24.A Tour of Spark’s Toolset • Spark’s lower level APIs, • SparkR, • Spark’s package ecosystem. The entire book covers these topics in depth, the goal of this chapter is simply to provide a whirlwind tour of Spark. Once you’ve gotten the tour, you’ll be able to jump to many different parts of the book to find answers to your questions about particular topics. This chapter aims for breadth, instead of depth. Let’s get started! Production Applications Spark makes it easy to make simple to reason about and simple to evolve big data programs. Spark also makes it easy to turn in your interactive exploration into production applications with a tool called spark-submit that is included in the core of Spark. spark-submit does one thing, it allows you to submit your applications to a currently managed cluster to run. When you submit this, the application will run until the application exists or errors. You can do this with all of Spark’s support cluster managers including Standalone, Mesos, and YARN. In the process of doing so, you have a number of knobs that you can turn and control to specify the resources this application has as well, how it should be run, and the parameters for your specific application. You can write these production applications in any of Spark’s supported languages and then submit those applications for execution. The simplest example is one that you can do on your local machine by running the following command line snippet on your local machine in the directory into which you downloaded Spark. ./bin/spark-submit \ --class org.apache.spark.examples.SparkPi \ --master local \ ./examples/jars/spark-examples_2.11-2.2.0.jar 10 What this will do is calculate the digits of pi to a certain level of estimation. What we’ve done here is specified that we want to run it on our local machine, specified which class and which jar we would like to run as well as any command line arguments to that particular class. We can do this in Python with the following command line arguments. 24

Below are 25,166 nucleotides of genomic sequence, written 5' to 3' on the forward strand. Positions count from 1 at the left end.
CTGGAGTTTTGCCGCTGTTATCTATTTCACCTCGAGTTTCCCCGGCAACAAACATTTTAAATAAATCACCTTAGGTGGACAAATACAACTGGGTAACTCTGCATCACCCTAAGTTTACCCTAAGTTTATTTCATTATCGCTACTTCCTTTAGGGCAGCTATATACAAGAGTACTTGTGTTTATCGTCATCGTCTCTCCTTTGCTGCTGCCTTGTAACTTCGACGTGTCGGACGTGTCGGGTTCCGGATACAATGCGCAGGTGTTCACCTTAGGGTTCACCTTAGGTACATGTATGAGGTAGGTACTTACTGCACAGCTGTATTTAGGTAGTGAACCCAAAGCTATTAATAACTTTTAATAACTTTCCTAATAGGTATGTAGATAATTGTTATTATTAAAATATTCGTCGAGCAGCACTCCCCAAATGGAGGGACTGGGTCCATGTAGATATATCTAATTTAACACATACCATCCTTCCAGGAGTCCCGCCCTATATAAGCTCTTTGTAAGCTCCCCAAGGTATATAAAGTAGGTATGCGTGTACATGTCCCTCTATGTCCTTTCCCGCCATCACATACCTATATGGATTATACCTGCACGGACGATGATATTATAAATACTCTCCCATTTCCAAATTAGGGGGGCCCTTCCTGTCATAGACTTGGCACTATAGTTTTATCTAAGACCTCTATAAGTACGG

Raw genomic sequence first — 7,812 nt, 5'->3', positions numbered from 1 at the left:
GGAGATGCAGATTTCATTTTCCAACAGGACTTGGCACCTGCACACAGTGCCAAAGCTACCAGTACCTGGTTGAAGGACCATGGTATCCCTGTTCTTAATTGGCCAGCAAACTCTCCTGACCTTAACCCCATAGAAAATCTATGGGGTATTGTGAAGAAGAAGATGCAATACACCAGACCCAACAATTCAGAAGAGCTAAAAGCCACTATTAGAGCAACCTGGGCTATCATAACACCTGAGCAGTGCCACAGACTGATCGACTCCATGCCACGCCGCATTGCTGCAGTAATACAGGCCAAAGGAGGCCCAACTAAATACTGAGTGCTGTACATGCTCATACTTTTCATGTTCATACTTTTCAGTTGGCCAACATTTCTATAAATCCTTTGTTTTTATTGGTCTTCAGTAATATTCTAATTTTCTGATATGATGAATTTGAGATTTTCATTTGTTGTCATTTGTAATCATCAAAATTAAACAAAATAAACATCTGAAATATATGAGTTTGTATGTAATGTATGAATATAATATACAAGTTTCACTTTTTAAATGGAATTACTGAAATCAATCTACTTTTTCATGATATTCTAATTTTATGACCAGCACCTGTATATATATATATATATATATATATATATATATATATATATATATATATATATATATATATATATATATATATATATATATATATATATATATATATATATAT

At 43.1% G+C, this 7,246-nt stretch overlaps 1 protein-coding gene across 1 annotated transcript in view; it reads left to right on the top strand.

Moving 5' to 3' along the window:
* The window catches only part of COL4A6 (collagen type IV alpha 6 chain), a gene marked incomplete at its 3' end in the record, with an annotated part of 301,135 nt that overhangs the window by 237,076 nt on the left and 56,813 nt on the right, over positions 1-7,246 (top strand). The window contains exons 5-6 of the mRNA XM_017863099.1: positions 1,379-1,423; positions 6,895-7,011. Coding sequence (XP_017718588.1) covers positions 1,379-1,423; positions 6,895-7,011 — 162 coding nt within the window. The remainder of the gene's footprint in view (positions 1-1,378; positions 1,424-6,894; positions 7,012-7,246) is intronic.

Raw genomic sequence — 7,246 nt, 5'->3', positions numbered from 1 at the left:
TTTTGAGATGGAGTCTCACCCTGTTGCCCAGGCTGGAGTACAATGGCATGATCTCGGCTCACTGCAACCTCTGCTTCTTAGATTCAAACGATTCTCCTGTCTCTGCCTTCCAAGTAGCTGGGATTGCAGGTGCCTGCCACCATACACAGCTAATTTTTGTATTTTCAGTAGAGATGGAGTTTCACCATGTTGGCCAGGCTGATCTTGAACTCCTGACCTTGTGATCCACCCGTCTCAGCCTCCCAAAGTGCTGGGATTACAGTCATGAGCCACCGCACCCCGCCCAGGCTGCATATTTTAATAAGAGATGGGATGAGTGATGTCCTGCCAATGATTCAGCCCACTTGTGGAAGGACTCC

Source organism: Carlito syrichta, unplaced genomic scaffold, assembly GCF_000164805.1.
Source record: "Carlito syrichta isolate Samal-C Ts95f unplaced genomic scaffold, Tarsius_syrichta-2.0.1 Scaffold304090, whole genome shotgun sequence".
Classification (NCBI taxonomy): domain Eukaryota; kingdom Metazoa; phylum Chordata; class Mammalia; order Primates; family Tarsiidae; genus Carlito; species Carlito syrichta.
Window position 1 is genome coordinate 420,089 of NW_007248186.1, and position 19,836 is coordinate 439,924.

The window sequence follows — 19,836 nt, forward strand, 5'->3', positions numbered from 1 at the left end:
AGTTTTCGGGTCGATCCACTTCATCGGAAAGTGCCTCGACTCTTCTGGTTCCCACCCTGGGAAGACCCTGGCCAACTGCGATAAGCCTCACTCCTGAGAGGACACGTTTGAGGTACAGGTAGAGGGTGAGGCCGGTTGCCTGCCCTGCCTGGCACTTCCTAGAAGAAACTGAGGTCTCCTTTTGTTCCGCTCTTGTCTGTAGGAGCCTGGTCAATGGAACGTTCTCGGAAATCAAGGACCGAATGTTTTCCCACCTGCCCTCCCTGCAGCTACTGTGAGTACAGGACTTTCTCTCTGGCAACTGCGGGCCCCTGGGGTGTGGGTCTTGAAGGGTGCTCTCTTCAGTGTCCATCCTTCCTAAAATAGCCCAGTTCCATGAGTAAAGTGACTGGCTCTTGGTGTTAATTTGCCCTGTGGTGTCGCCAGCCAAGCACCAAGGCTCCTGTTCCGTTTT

25.A Tour of Spark’s Toolset ./bin/spark-submit \ --master local \ ./examples/src/main/python/ 10 By swapping out the path to the file and the cluster configurations, we can write and run production applications. Now Spark provides a lot more than just DataFrames that we can run as production applications. The rest of this chapter will walk through several different APIs that we can leverage to run all sorts of production applications. Datasets: Type-Safe Structured APIs The next topic we’ll cover is a type-safe version of Spark’s structured API for Java and Scala, called Datasets. This API is not available in Python and R, because those are dynamically typed languages, but it is a powerful tool for writing large applications in Scala and Java. Recall that DataFrames, which we saw earlier, are a distributed collection of objects of type Row, which can hold various types of tabular data. The Dataset API allows users to assign a Java class to the records inside a DataFrame, and manipulate it as a collection of typed objects, similar to a Java ArrayList or Scala Seq. The APIs available on Datasets are type-safe, meaning that you cannot accidentally view the objects in a Dataset as being of another class than the class you put in initially. This makes Datasets especially attractive for writing large applications where multiple software engineers must interact through well-defined interfaces. The Dataset class is parametrized with the type of object contained inside: Dataset<T> in Java and Dataset[T] in Scala. As of Spark 2.0, the types T supported are all classes following the JavaBean pattern in Java, and case classes in Scala. These types are restricted because Spark needs to be able to automatically analyze the type T and create an appropriate schema for the tabular data inside your Dataset. The awesome thing about Datasets is that we can use them only when we need or want to. For instance, in the follow example I’ll define my own object and manipulate it via arbitrary map and filter functions. Once we’ve performed our manipulations, Spark can automatically turn it back into a DataFrame and we can manipulate it further using the hundreds of functions that Spark includes. This makes it easy to drop down to lower level, perform type-safe coding when necessary, and move higher up to SQL for more rapid analysis. We cover this material extensively in the next part of this book, but here is a small example showing how we can use both type-safe functions and DataFrame-like SQL expressions to quickly write business logic. 25